By Dennis Culloton, President and CEO

The most painful media and public relations crisis is the self-inflicted wound.  It happens all the time, as my colleagues have been discussing here on Checkmate.

Just about any day in the news you’ll find an example of someone who has put themselves in the hole and thinks the way out is with a shovel. 

  • Mitt Romney isn’t concerned about the poor.  Even after he was given a ladder by his CNN interrogator, he kept on digging.
  • Gov. Blagojevich launching a media scud missile at his powerful father-in-law, which was met with equal firepower that aided and abetted an ongoing federal probe into his administration.
  • Bank of America, Verizon, and Netflix alienating their customers with new fees before backtracking.
  • Every other time, or maybe every time Newt Gingrich speaks.

I’ve watched these incidents happen time and again over the years.   Top executives in government and business who plan for contingencies and surround themselves with smart people somehow are surprised by the backlash or return fire when they create a class war in the middle of a campaign; insult a powerful ally; or ding their loyal customers.   How can this be?  These are Harvard MBAs, experienced politicians and corporate lawyers making these gaffes.

Government and business often is populated by really smart people narrowly looking at issues in terms of product roll-out, immediate impact, short-term stock prices and tight deadlines.  Who has time to think through the long-term implications on customers, voters or political allies?  We have a boss to impress and the way to the top is not by disagreeing with their brilliant ideas.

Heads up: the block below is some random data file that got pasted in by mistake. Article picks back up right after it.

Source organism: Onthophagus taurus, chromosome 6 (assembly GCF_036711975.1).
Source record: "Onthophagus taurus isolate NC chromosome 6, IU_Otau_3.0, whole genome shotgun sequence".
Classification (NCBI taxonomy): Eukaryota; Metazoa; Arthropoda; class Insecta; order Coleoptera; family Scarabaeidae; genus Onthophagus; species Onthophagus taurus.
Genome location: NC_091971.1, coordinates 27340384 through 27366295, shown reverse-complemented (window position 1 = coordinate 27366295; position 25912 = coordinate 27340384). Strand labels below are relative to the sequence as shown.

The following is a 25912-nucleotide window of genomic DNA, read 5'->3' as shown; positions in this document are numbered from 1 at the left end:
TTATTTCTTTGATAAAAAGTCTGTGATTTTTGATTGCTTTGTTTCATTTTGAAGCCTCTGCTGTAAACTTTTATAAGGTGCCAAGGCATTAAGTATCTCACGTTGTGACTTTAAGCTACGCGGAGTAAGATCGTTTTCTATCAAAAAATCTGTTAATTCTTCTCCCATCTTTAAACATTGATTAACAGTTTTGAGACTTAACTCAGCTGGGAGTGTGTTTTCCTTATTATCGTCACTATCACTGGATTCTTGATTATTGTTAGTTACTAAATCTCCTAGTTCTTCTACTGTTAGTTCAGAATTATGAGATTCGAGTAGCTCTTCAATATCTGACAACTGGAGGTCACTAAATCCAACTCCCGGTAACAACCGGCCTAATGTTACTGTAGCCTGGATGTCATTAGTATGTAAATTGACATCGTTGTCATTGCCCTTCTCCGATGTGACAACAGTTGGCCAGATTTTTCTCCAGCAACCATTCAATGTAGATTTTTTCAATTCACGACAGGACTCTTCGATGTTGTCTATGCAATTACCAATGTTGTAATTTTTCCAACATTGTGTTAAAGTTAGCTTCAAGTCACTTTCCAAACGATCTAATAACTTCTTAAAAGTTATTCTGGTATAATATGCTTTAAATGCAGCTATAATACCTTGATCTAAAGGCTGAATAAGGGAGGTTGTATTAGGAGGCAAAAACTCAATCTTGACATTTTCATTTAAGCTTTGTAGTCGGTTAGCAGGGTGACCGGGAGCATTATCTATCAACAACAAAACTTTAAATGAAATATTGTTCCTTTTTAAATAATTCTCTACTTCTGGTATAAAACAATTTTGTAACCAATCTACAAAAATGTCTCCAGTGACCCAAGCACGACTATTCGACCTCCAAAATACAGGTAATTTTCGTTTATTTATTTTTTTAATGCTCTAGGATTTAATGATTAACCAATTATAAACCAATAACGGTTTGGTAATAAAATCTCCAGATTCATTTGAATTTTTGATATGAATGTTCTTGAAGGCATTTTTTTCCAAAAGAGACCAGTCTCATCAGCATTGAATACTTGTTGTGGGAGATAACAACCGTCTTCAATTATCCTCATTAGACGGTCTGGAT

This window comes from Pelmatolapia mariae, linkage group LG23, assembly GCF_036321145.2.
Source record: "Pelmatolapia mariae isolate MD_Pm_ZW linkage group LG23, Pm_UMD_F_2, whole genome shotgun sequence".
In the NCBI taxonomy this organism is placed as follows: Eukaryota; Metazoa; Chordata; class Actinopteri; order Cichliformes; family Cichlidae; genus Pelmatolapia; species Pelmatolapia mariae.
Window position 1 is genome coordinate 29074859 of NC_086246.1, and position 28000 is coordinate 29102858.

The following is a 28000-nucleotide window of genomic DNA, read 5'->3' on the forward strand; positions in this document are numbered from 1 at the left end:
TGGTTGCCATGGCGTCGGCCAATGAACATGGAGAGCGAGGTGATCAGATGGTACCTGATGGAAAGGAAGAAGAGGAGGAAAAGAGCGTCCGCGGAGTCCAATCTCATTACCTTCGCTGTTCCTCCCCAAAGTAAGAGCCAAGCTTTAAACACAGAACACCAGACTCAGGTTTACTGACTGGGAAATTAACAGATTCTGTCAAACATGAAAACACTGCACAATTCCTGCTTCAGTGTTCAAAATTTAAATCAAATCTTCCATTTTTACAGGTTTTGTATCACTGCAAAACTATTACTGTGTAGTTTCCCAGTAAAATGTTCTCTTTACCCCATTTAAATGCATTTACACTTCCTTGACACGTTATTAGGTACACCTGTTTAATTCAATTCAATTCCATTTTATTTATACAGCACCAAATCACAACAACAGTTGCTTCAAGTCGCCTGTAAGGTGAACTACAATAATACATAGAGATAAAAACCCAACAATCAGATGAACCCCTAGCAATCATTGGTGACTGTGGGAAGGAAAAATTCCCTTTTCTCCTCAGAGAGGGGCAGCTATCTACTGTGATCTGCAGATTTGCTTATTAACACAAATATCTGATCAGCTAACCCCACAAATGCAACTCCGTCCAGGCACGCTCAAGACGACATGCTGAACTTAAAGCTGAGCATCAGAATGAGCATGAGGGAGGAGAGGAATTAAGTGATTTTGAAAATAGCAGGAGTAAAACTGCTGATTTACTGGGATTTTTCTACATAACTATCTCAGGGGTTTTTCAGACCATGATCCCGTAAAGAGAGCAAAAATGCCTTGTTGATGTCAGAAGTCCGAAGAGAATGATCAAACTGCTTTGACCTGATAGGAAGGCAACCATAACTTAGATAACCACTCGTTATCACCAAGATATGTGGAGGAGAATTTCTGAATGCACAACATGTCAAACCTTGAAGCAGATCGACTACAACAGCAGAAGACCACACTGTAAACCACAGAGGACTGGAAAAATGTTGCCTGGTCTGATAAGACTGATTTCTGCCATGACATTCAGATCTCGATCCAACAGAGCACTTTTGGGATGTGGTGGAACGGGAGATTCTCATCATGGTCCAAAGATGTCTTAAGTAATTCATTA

Next thing you know you are hurtling off the cliff into the Grand Canyon—with or without a shovel.

The other thing I have seen in these situations is that self-denial is a powerful thing.  That’s why so many of us break New Year’s resolutions and diets.  We can kid ourselves.  Have another piece of deep dish.  Need a shovel with that?

So people delude themselves and surround themselves with people motivated to keep that delusion alive.  Next thing you know, everyone in the boardroom has concluded it is a fabulous idea to replace old Coke with New Coke.

We’re all human and we’re all susceptible to this kind of thinking.  Once you’ve shot yourself in the foot, the question is how good are you at stopping the bleeding?  The most successful case studies of crisis management have been of people or companies admitting their mistakes, reversing course and asking for forgiveness.